• 93
    Yes, I'm already committedto getting my children healthy. I've started with one child whom I think needs more exercise than the other three. She ahs started walking around our neighbourhood with her friends at least 2 - 3 times a week, for a least an hour. That, itself, is an achievement to me. - 2/16/2009   1:36:32 AM
  • STRAWBERRY*MOON
    92
    I believe in the possibility of change or I wouldn't be here. I do suspect it is easier to instill healthful behaviors in children than it is to change a life of bad health habits, but I believe it can be done--and I'm going to keep trying until I get it right - 2/15/2009   12:51:04 PM
  • 91
    I don't think it is a lost cause. Like Sasi_Queen said...this website is making a real difference in educating us about creating a healthy lifestyle. Growing up my parents didn't teach us healthy habits because all they saw in front of them were active, skinny kids. They didn't teach us that all the junk we consumed would catch up with us later in life. I am committed to learning all I can from the SparkPeople community and educating my young neices and nephews to live a healthy life now so they can reap the benefits in later life. - 2/15/2009   12:29:53 PM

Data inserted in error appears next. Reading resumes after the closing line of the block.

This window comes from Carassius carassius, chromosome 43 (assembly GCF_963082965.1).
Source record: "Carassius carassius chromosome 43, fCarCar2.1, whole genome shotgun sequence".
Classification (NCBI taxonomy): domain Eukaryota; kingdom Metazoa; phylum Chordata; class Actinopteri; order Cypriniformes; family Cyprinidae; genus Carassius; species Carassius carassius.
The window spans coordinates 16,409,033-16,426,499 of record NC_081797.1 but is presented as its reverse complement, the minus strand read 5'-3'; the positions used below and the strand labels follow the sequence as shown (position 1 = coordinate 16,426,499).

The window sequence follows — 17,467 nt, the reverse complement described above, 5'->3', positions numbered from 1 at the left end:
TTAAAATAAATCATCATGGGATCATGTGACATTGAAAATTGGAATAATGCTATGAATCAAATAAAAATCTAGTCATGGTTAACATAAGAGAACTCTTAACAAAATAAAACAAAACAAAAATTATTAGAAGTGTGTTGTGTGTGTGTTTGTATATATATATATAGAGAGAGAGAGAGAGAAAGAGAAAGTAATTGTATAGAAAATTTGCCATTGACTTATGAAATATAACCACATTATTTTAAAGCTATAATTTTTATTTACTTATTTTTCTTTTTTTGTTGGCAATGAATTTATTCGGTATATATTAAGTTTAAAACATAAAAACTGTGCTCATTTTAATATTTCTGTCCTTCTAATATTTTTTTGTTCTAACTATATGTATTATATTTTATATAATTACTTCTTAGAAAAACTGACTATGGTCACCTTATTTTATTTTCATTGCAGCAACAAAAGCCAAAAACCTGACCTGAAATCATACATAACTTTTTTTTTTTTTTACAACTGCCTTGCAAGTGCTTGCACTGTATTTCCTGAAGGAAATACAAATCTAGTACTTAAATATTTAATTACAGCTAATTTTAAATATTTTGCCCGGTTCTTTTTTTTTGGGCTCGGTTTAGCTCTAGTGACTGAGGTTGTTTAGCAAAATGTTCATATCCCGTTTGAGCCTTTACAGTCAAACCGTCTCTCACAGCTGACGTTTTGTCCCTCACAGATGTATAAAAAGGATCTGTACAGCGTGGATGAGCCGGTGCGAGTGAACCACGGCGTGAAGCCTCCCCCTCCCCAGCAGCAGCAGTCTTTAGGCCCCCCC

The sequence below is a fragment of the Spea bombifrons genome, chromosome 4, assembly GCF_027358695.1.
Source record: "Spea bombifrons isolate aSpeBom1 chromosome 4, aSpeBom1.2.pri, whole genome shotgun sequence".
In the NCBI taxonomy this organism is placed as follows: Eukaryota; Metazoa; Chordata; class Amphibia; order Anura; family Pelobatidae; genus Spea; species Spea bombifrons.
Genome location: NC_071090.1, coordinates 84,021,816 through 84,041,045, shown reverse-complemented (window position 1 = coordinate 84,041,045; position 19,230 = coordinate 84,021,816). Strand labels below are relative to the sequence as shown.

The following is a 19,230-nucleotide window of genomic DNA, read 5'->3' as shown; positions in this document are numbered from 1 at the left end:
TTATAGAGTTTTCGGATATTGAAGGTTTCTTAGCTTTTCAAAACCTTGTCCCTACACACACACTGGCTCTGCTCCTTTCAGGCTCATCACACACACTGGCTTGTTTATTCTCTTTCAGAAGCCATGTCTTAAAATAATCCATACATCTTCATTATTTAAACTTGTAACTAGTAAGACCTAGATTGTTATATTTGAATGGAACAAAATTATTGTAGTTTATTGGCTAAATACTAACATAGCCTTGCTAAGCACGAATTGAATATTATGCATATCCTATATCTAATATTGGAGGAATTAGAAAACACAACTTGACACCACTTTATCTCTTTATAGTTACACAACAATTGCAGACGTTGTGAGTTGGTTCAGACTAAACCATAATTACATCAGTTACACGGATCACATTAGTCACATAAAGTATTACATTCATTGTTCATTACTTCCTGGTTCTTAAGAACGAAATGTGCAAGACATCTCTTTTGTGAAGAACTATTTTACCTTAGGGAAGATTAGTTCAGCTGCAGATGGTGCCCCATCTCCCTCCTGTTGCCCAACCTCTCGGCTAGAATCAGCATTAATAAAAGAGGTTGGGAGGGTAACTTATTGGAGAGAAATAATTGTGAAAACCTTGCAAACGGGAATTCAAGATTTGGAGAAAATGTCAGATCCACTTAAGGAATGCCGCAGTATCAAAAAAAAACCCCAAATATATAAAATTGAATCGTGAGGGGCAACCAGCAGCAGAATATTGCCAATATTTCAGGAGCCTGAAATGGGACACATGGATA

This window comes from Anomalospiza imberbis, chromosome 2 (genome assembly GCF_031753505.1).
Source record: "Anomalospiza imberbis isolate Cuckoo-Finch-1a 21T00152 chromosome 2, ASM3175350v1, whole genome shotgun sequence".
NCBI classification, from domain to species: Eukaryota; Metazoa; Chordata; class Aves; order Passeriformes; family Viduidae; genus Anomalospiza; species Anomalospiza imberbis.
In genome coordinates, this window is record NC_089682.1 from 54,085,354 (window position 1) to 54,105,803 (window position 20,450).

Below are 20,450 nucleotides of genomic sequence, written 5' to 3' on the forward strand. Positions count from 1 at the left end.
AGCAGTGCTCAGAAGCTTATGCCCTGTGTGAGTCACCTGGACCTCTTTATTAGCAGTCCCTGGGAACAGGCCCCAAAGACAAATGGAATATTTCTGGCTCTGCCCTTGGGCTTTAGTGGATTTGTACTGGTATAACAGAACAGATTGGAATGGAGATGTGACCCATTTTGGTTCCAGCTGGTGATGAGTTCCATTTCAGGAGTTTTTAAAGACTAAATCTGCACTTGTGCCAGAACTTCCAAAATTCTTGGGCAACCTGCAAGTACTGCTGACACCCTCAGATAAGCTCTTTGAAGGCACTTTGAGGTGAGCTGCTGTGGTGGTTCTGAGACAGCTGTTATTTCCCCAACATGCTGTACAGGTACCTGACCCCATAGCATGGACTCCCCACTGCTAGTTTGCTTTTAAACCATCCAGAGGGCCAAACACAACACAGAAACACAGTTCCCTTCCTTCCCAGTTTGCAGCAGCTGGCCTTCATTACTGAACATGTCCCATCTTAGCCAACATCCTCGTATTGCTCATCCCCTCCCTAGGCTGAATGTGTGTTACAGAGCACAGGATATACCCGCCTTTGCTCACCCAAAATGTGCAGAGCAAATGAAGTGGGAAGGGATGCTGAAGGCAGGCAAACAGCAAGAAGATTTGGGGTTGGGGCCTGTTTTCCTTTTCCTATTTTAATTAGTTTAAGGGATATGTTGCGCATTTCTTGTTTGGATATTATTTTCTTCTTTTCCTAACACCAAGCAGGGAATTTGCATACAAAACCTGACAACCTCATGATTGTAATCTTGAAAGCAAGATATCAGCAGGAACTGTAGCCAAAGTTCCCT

• 90
    I don't think it's fair to give up on people, I think what needs to be understood is that everyone has to find their time to committ. Better yet, how about the health problems, personal problems, etc.. that always get in the way? I'm sure it can't be easy for someone who's going through a lot to think about getting to the gym and cooking dinner every day. - 2/13/2009   1:59:22 PM
  • TIMMYO
    89
    I dont think it a hopeless cause but it is a busy , struggling life and people have so many other things going on and try too fit in exercising but some people fail because either tired or health issues limiting them. I have always been self movitated and love to hear and see people doing healthy tips to inprove there life expectatance. - 2/12/2009   11:12:22 PM